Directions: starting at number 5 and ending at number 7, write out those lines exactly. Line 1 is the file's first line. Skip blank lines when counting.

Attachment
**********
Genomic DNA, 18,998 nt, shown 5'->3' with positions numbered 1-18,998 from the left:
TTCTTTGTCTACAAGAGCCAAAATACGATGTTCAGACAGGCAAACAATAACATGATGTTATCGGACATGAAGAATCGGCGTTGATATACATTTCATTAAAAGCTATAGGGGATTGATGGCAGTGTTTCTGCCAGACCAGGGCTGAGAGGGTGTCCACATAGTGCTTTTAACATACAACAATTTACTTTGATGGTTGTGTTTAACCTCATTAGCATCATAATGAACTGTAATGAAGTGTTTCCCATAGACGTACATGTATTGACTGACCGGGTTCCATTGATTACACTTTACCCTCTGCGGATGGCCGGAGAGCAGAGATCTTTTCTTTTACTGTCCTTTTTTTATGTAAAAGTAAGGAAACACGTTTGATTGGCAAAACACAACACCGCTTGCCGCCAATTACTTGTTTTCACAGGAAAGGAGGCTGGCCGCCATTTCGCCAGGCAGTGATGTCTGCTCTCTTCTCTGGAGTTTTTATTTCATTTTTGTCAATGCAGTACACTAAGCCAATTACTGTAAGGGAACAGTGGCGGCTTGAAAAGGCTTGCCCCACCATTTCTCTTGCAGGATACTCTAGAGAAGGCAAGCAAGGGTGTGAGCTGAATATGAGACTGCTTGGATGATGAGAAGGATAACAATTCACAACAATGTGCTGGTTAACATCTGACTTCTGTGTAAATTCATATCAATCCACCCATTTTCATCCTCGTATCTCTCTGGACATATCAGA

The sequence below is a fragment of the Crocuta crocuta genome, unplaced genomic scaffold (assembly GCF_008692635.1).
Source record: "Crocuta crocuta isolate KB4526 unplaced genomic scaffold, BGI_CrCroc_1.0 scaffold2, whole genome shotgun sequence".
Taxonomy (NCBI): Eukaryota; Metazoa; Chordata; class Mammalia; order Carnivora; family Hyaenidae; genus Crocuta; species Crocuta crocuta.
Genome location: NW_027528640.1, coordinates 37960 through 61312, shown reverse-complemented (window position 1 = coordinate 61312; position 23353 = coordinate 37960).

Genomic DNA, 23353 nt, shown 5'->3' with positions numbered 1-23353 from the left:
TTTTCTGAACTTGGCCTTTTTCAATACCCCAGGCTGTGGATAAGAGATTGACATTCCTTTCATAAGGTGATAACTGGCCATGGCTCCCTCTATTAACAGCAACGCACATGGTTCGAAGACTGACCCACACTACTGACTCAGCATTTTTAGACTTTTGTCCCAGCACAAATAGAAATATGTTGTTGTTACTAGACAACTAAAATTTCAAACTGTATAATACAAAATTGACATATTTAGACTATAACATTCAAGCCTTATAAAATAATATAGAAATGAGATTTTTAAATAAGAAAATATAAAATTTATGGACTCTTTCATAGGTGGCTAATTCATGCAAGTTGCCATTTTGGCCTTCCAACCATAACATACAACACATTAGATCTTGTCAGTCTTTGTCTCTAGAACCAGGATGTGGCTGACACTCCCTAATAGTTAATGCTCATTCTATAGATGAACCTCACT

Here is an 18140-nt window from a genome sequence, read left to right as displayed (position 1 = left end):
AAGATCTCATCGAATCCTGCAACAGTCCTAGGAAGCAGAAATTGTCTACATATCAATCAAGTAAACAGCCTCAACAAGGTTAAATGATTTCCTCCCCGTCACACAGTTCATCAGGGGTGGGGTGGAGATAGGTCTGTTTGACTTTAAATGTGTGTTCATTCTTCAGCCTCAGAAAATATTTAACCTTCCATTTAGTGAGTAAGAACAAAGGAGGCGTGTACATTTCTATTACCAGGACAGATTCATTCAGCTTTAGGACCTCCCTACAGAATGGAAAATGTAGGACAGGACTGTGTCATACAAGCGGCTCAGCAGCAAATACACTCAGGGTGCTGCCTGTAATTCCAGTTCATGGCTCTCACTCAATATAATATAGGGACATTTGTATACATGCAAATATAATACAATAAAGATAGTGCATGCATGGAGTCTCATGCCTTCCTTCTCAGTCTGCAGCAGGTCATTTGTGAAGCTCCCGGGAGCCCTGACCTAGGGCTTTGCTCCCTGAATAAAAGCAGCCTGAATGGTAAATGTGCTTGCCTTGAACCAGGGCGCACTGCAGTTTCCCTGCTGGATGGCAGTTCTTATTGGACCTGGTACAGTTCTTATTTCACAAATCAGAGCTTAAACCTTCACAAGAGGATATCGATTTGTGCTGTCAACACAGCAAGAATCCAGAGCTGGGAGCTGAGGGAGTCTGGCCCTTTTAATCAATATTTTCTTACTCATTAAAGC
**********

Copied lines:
Taxonomy (NCBI): Eukaryota; Metazoa; Chordata; class Mammalia; order Carnivora; family Hyaenidae; genus Crocuta; species Crocuta crocuta.
Genome location: NW_027528640.1, coordinates 37960 through 61312, shown reverse-complemented (window position 1 = coordinate 61312; position 23353 = coordinate 37960).

Genomic DNA, 23353 nt, shown 5'->3' with positions numbered 1-23353 from the left: